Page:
NextEra Changes Utility Paradigm By Outperforming S&P 500 IndexSubmitted by Intrinsic Asset on March 19th, 2019
March 19, 2019
- NextEra Energy has consistently outperformed the S&P 500 Index over the past decade.
- NextEra is up much more than the broad market benchmark over the past six months.
- Like all utilities, NextEra is a defensive stock, but it stands out for growing earnings and free cash flow.
- NextEra has increased dividend payouts on a yearly basis.
When thinking about growth stocks, utilities are not at the top of the list. Think of the game of Monopoly, utilities are the most boring properties to own. They’re often less exciting in real life.
However, one utility, NextEra Energy (NEE), has consistently outperformed the S&P 500 Index over the past decade, and is up much more than the broad market benchmark over the past six months.
Utility companies, especially ones providing electricity and gas, generate little excitement among investors because they tend to grow slower than other industries and carry significant amounts of debt. Utilities typically experience limited revenue growth because they’re heavily regulated industries in which the government sets the price they're allowed to charge.
Limits on revenue growth typically put a big crimp in capital appreciation. However, when markets start to fall, utilities are a good defensive play because the government-set prices guarantee enough revenue to cover costs, and ensure a consistent and reasonable profit.
During the financial crisis, the stock market hit the bottom of one of the biggest bear markets in history on March 9, 2009. From that date until March 15, 2019, the S&P 500 soared 317%. Over the same period, it shouldn't surprise anyone that the Utilities Select Sector SPDR ETF (XLU), which holds most of the utility stocks in the S&P 500, underperformed the broader index with just a 156% return.
However, NextEra is turning the utility paradigm on its head because it’s growing.
Over the past decade, NextEra's stock rocketed 358%, 13% more than the S&P 500. In 2018 alone, NextEra’s stock rose 14.3%, while the S&P 500 fell 4.4%.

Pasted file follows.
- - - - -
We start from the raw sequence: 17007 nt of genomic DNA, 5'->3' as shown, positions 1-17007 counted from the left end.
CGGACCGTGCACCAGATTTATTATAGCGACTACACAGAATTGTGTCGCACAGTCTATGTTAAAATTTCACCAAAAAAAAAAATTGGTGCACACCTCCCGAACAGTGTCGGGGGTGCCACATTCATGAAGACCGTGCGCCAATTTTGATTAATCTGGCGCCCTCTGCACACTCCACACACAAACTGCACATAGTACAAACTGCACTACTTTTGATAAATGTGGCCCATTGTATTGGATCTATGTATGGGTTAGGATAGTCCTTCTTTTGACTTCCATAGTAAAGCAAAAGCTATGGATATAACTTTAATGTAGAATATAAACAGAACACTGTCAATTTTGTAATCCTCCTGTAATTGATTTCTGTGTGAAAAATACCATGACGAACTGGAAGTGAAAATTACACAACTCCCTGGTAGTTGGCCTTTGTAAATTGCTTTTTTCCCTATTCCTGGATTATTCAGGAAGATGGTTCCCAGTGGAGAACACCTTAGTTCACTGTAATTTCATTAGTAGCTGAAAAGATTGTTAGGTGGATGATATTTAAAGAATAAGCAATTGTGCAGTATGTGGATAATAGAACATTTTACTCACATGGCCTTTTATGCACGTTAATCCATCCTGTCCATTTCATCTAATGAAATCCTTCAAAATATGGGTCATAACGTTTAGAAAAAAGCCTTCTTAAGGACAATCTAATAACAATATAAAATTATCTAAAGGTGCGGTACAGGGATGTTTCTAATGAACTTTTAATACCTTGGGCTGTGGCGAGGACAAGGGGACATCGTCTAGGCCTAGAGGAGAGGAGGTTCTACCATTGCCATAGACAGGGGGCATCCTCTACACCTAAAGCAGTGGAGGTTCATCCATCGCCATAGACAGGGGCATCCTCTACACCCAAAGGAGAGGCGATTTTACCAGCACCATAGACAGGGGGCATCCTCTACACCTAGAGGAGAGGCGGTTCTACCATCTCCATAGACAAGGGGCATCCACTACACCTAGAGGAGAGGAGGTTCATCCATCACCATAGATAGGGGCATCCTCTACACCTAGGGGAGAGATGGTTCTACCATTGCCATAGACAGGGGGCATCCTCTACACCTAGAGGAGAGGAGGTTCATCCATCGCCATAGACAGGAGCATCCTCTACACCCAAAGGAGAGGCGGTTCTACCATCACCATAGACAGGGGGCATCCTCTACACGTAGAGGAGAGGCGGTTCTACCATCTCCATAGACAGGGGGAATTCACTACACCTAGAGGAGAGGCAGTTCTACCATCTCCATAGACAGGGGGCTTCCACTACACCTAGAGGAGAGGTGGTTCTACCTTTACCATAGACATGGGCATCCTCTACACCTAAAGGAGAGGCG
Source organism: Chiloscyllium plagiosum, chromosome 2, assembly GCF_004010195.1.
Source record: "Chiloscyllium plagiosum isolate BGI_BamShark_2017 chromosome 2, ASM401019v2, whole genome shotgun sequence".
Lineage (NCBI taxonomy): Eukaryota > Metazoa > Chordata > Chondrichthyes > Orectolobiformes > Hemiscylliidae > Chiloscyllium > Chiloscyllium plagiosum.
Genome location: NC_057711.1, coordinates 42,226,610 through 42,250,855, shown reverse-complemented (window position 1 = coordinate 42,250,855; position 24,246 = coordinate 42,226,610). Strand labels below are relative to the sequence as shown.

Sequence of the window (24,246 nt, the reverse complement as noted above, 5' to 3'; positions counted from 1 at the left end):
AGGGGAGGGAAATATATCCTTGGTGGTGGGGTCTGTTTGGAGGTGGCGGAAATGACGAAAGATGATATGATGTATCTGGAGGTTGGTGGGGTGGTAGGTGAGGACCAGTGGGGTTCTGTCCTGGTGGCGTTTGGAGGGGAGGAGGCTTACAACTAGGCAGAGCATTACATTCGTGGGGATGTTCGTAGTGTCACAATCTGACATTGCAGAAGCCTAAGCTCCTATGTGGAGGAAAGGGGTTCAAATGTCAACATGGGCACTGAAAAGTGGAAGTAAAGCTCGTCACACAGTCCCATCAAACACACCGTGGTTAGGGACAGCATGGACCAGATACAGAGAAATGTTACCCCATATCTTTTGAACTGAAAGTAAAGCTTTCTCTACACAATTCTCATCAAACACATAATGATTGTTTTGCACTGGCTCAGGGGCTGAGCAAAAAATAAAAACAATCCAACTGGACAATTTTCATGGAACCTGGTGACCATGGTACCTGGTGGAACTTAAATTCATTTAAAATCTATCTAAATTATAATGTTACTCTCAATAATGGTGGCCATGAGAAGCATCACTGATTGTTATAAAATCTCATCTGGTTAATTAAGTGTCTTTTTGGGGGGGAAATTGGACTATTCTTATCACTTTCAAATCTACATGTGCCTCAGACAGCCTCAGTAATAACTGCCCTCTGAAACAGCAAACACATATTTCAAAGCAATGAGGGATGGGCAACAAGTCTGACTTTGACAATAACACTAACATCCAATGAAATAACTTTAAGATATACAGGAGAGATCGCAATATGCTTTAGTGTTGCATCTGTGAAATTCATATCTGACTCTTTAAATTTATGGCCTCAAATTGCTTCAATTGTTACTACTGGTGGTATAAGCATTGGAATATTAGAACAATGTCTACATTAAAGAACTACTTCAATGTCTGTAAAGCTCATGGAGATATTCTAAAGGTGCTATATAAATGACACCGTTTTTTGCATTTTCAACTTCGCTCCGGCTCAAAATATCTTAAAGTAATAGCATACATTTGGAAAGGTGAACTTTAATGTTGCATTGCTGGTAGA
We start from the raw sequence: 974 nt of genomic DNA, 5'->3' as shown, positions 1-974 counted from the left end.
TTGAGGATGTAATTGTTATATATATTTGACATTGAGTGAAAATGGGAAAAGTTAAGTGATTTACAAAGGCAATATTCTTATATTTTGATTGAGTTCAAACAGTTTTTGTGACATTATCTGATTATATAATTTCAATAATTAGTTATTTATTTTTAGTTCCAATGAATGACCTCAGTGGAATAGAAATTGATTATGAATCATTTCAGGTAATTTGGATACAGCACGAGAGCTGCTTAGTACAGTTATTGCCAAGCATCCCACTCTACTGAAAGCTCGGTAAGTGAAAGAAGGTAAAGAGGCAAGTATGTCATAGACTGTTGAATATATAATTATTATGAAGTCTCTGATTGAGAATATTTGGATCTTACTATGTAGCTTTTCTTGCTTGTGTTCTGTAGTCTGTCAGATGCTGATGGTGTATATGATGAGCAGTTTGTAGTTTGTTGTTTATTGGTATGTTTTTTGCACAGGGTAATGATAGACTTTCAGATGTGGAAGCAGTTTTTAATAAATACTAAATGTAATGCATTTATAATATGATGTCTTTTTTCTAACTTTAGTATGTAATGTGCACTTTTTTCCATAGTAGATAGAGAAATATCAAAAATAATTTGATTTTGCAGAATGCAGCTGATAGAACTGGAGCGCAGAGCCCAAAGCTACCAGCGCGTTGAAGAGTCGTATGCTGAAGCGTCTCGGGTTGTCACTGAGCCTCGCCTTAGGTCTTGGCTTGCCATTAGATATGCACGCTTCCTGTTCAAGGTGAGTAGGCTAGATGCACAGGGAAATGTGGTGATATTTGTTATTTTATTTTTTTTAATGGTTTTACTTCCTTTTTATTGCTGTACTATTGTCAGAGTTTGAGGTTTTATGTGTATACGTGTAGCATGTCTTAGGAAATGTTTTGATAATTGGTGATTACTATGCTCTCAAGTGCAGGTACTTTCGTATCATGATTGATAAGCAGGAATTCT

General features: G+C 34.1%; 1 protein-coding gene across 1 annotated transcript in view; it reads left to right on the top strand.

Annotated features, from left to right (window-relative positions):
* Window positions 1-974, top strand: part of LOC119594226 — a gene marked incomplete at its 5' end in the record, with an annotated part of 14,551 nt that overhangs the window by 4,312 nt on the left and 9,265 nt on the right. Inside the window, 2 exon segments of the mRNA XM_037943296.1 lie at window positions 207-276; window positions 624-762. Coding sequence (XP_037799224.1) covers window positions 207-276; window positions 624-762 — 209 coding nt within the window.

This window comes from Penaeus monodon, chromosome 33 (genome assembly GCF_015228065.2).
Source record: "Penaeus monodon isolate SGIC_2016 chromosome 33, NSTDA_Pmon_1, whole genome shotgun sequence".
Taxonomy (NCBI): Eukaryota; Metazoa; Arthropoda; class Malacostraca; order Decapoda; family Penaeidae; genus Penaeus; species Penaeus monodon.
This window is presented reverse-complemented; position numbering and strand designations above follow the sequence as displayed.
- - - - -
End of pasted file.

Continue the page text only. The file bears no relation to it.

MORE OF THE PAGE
And since Sept. 20, when the S&P 500 began its end-of-the-year plunge and rebound, the index is down 0.04% and the XLU is up 0.09%. However, NextEra has leapt 14.3%. It's current share price is $188.54.
The government-set revenue provides utilities with reliable cash flow, which provides the basis for the stable dividends with premium yields that utility companies are famous for paying out. Typically, utilities return between 60% and 80% of their earnings to shareholders, resulting in a typical return on equity between 10% and 12%.
Because of their large dividend yields, utilities are considered bond proxies. When interest rates climb, utilities face more competition from bonds and other income vehicles.
The risk of more competition from bond yields seems minimal for now, Jim McCaughan, chief executive of Principal Global Investors, told Barron's. He said he doesn’t see much inflationary pressure on the horizon, partly because of the impact of technology. With lower inflation, there’s less pressure on yields to move higher. Another potential lid on yields is the growing number of retiring baby boomers, McCaughan told Barron's.
On Friday (March 15), Federal Reserve Chair Jerome Powell said he does "not feel any hurry" to change rates. The Fed is expected to raise interest rates once more this year, in the third quarter. U.S. Treasury prices rallied on the news, pushing yields lower.
The benchmark 10-year Treasury note closed Friday with a yield of 2.594%, its lowest level since Jan. 3, according to Dow Jones Market Data. As of Friday, the S&P 500’s yield was 1.83%.
The XLU ETF hit a 52-week high Thursday (March 14) and broke out of a saucer-with-handle technical formation. It currently yields 3.09%, way above government securities.
I think foreign investors seeking income are buying U.S. utilities as the U.S. economy remains in expansion and utilities are able to increase their dividends.
The strength in utilities reflects the attitude of investors who “don’t really buy the rally,” Jim Paulsen, chief investment strategist of the Leuthold Group, said in this week’s Barron’s. While they’re skittish, they still want to participate in the stock market rally, but opt for its most conservative sector, he added.
Like most utilities, NextEra has a nice dividend. The payout increases yearly and its current yield is 2.62%. Like all utilities, NextEra is a defensive stock, because people will pay their utility bill in a recession. Utilities are also immune to the global economy and considered a safe haven if a trade war or Brexit heats up. However, what makes the Juno Beach, Fla., electric company unique is that it's a growth stock. It's hard to find a stock with all those qualities.